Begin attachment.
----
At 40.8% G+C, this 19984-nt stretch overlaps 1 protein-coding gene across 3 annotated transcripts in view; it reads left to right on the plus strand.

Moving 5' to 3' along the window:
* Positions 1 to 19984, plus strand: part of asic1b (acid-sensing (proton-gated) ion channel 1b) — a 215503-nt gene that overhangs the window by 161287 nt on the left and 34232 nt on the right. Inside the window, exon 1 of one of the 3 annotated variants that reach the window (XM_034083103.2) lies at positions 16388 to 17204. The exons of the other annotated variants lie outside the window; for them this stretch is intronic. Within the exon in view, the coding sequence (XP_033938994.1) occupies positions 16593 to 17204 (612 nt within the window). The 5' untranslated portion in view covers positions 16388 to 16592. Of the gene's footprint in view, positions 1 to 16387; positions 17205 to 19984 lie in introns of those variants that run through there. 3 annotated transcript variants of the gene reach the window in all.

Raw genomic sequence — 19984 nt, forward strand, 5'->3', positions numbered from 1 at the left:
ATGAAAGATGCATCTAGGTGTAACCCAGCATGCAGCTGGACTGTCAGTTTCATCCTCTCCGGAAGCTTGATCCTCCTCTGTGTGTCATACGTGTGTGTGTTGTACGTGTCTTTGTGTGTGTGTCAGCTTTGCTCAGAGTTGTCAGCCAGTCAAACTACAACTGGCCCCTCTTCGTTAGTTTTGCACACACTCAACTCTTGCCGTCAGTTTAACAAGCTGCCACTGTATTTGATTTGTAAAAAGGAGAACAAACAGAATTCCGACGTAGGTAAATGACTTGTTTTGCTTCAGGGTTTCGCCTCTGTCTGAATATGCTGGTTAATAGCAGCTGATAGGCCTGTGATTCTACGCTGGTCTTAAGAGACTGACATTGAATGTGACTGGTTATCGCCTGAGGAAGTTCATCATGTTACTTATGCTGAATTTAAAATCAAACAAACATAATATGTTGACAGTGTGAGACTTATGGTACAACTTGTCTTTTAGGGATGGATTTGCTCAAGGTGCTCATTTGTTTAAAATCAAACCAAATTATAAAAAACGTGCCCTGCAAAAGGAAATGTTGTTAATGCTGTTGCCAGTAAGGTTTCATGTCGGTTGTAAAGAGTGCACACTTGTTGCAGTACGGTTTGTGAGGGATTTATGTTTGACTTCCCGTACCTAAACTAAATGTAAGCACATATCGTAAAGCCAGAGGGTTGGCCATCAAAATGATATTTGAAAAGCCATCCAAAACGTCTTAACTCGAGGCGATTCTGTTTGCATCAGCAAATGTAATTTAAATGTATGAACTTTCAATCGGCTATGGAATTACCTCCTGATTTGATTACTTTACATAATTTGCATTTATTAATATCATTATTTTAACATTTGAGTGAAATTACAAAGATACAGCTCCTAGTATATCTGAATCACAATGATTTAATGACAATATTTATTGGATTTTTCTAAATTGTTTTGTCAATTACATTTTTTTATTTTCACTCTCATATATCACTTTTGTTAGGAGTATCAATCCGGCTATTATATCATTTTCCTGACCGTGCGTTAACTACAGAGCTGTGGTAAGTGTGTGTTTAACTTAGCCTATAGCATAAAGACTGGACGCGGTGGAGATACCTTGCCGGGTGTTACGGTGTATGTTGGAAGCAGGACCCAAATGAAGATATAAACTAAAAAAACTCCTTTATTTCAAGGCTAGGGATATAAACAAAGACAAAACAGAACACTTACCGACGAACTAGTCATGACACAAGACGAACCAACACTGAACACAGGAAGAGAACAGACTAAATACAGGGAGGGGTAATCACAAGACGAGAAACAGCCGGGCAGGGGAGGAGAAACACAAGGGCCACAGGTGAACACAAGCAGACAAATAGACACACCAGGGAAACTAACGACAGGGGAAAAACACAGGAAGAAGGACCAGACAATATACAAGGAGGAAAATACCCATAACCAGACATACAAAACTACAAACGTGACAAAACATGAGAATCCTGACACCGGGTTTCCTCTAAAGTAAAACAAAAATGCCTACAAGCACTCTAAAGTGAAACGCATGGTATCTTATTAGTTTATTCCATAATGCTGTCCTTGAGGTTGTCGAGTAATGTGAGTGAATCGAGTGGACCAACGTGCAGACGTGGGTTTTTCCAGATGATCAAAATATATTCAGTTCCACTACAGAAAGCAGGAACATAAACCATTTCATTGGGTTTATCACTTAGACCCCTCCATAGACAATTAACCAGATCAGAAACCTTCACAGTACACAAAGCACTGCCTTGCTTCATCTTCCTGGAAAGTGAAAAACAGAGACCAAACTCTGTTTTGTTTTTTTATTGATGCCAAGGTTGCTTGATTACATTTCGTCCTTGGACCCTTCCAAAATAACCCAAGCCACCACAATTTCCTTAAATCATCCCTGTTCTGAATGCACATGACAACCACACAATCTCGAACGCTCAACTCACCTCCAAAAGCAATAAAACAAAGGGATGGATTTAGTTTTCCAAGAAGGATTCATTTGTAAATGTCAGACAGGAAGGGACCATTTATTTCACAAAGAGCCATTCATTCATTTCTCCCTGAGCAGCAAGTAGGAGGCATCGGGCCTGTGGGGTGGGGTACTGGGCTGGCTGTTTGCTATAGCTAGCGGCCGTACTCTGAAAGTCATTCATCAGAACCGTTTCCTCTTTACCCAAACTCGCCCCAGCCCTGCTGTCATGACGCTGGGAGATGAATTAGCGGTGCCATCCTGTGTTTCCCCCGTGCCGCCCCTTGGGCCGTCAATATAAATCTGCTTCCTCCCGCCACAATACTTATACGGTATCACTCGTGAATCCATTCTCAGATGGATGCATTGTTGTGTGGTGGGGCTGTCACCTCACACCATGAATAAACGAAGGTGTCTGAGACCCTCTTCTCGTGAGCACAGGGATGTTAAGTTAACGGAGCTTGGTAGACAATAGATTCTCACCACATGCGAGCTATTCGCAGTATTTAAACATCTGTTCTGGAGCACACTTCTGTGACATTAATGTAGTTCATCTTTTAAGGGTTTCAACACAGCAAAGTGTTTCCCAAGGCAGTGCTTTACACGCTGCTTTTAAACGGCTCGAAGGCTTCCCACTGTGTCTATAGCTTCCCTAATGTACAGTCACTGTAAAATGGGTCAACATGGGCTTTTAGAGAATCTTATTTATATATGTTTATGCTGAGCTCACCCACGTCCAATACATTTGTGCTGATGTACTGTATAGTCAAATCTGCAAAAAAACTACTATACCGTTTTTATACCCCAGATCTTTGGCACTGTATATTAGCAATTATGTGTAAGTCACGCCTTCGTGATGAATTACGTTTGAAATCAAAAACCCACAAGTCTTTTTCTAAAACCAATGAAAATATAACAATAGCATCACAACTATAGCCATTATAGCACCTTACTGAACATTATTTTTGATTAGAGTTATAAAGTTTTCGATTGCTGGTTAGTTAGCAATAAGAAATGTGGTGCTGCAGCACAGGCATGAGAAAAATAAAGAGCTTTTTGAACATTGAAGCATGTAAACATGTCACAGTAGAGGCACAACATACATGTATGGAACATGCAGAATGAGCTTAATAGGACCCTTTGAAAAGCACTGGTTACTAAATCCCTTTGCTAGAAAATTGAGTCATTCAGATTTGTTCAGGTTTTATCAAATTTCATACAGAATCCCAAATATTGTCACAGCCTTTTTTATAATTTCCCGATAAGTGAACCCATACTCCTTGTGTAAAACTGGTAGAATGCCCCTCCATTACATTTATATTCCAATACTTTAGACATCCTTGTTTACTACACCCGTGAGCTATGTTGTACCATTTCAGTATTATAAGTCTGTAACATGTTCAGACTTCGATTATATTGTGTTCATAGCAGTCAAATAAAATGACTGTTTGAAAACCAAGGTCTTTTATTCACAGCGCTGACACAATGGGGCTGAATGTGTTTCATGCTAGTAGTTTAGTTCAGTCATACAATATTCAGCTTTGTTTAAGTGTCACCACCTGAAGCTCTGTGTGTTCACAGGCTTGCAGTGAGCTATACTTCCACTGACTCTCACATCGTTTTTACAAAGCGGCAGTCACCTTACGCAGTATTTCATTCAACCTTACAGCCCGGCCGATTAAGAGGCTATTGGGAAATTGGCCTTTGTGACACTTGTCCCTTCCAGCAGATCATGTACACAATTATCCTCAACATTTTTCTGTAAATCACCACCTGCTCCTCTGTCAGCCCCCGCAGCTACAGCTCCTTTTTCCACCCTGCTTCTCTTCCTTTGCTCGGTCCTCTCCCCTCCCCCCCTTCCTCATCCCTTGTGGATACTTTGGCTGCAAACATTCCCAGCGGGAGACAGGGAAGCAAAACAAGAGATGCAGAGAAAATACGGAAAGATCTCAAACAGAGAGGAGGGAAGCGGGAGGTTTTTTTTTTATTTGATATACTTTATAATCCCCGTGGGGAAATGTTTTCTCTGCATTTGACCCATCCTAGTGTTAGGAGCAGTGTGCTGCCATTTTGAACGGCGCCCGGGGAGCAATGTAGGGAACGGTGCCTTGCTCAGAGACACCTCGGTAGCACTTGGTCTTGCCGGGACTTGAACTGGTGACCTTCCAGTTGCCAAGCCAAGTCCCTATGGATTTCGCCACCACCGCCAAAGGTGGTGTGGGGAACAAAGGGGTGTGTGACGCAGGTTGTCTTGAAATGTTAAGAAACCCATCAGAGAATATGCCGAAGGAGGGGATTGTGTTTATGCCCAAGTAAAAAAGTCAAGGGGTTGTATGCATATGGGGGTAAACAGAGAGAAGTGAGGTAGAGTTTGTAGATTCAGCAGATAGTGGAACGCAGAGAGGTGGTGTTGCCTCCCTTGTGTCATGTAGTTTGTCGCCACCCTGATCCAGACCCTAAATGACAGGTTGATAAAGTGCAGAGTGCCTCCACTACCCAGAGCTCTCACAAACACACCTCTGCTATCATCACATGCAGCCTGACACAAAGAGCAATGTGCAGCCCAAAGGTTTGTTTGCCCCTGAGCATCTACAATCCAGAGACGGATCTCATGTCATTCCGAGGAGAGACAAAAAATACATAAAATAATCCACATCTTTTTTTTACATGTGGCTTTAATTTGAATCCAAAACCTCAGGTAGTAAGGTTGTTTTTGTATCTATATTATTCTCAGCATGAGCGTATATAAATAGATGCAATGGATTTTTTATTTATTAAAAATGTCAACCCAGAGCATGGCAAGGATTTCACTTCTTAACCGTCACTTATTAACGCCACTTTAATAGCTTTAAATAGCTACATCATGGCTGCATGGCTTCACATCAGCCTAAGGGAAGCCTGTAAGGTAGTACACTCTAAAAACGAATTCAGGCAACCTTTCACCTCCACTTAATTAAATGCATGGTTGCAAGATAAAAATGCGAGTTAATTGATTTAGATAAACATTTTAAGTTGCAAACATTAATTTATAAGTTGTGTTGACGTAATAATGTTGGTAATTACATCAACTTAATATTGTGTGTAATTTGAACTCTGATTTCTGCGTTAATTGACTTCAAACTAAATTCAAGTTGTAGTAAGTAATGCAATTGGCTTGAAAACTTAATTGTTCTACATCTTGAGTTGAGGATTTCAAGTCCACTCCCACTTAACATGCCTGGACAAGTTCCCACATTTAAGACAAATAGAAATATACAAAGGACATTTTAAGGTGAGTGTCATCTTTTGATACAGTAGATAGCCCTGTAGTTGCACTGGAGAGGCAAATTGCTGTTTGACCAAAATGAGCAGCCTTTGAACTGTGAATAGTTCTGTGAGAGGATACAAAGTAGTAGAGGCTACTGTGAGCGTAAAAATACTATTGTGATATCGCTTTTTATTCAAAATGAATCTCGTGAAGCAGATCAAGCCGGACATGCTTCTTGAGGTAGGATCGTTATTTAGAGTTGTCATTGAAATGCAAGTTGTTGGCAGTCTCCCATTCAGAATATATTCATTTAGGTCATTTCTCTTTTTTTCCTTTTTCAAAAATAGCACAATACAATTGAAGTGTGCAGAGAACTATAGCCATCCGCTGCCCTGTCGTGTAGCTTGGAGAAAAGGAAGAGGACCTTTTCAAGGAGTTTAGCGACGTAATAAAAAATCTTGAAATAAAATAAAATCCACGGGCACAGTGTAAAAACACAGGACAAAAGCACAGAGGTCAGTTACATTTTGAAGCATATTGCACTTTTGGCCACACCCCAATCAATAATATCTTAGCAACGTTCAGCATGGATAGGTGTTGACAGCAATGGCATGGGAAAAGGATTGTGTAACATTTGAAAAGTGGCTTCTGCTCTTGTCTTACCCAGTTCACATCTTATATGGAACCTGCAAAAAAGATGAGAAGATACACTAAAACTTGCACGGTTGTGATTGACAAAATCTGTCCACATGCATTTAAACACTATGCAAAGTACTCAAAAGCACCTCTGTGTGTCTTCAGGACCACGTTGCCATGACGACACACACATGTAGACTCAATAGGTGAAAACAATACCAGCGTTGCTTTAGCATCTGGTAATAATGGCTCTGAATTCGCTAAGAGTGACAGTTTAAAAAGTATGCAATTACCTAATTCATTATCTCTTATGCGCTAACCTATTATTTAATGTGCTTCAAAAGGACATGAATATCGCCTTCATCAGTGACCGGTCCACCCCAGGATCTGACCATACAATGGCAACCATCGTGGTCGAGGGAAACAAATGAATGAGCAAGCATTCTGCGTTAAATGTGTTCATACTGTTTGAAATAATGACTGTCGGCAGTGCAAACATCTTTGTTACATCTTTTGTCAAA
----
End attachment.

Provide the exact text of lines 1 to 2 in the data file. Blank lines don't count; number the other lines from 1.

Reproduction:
At 40.8% G+C, this 19984-nt stretch overlaps 1 protein-coding gene across 3 annotated transcripts in view; it reads left to right on the plus strand.

Moving 5' to 3' along the window: